Patent No. 1,069,739 to Sutton, for collapsible revolving door, discloses a device which is primarily an adaptation of the old double-acting hinge, found on swinging doors, to revolving doors, and consists of a central spindle b, a support attached to the central spindle d, and at each corner of d are found on each side double-acting hinges with a pivot at each side of the central plane of the wing whereby, as in all swinging doors, this door can swing either to the right or the left of its central plane.
The danger of the wings swinging back when collapsed, due to the action of the springs, provided for the double-acting hinges, which hold the wings in radial position, and the difficulty which may be expected in time from the sagging of the door, render this device impractical.
And, even though the patentee in the Sutton patent implies that the springs in the double-acting hinges may be omitted, that would only hasten the sagging; as where no springs are used, the doors would sag immediately.
In this patent there is no guideway for bodily shifting the wing connection with relation to its support from one pivotal axis to another.
Consideration of the prior art shows that there was novelty and invention in the patent in suit, and not merely the act of a skilled mechanic, and that it operates upon a different principle than that utilized in any earlier door.
The utility of the patent in suit was well summarized by Mr. Blanchard, who said: "The new model of door is very much simpler, having fewer number of parts, it would be very much more difficult for this type of door to get out of order, it would be practically impossible for the door to jam and become inoperative in case of a panic, and it is far more rugged in construction and would last longer, being of greater service to the purchaser than the previous style; it, of course, is less costly for us to manufacture." Record, p. 54.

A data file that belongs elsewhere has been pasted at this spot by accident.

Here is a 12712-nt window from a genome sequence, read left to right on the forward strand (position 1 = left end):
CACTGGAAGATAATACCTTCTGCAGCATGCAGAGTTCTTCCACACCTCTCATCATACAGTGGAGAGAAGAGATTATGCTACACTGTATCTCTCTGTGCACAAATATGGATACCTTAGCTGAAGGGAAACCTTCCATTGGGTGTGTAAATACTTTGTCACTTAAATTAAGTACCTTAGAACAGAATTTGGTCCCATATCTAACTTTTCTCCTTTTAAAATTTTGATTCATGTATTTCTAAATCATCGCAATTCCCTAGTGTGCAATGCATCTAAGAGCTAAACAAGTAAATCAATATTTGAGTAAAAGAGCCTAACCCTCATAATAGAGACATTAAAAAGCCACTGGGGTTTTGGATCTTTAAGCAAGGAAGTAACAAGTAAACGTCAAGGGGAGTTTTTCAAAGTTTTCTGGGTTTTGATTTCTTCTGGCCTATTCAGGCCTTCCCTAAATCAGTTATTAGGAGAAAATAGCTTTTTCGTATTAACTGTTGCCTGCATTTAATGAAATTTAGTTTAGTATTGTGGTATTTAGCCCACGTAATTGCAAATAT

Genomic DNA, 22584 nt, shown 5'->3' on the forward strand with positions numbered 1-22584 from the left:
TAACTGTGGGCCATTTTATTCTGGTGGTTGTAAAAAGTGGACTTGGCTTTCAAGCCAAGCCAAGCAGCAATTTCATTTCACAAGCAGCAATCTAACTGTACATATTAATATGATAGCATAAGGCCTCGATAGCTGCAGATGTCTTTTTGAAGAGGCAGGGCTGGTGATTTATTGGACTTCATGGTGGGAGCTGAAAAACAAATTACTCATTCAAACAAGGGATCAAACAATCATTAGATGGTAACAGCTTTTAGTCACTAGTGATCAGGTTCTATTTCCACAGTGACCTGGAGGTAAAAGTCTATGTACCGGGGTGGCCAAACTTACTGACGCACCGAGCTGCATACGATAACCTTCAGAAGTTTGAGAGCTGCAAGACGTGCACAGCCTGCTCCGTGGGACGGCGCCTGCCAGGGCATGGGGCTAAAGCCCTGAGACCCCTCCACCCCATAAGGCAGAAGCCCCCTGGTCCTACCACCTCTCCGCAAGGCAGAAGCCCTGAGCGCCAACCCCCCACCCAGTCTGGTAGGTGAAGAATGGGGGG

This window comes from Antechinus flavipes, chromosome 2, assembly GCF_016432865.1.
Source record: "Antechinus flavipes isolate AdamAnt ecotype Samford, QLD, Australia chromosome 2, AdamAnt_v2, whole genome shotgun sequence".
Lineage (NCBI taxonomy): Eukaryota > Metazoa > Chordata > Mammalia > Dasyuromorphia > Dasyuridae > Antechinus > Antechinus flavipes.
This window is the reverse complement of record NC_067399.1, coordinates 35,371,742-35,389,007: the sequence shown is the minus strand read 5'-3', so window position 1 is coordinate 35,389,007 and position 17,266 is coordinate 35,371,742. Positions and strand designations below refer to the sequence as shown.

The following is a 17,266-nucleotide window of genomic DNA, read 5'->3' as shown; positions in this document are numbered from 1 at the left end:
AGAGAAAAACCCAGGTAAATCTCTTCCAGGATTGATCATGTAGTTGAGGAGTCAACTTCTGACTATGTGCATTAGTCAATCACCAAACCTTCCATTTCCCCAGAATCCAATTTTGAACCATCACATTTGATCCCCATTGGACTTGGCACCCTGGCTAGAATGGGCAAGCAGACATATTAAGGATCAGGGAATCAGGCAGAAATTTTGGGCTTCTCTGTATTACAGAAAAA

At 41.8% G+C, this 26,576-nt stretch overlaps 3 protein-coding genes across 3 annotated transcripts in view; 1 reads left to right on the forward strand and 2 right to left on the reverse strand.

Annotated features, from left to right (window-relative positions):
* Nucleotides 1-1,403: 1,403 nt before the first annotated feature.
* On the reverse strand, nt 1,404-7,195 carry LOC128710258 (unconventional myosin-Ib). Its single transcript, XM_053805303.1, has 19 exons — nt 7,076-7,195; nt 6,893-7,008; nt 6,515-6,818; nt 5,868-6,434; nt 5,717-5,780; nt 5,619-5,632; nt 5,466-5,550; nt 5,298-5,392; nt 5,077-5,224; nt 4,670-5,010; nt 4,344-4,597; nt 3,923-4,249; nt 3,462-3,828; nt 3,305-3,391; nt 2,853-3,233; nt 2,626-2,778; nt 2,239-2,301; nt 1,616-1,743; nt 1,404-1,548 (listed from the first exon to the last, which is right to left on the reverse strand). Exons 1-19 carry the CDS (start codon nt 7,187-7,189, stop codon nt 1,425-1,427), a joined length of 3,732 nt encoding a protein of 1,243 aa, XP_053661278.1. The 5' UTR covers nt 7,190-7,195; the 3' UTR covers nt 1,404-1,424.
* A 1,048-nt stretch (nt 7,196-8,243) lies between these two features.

The patent has enjoyed great commercial success.
We now come to the question of infringement.
Whether the model which the plaintiff claims to have sent to the defendant in the fall of 1931 ever came into the hands of any of the officers of the defendant seems to me to be of small moment, as the evidence shows that the defendant ordered revolving doors of the Blanchard type from the plaintiff in the early part of 1932, which were installed in the spring of 1932, and that shop drawings of the new design were submitted to the defendant at about the time of the first order in January, 1932. The first of the doors of the type alleged to infringe was installed by the defendant in September, 1932.
The door and wing supports of the defendant's device are shown on Exhibit 17, on the right-hand side thereof, where for convenience letters with the prime mark are used to designate the various elements, consisting of the disk, pins, guideways, and a portion of only one wing of the door is shown. The disk is formed with a pair of axially extending pins B' and C', and a pair of communicating guideways D' D', while the wing is formed with a pair of recesses for co-operating with the pins B' and C', and with an axial pin A', which engages the guideway. The door is held in a normal radial position by means of a spring-pressed detent, projected into a recess formed in the periphery of the disk. In collapsing in one direction, the wing will pivot around the pin B', and will be guided in its pivoting by means of the interengagement of projection A' and one of the guideways D'. In collapsing in the opposite direction, the wing will pivot around the pin C' and will be guided by the projection A' and the other guideway D'.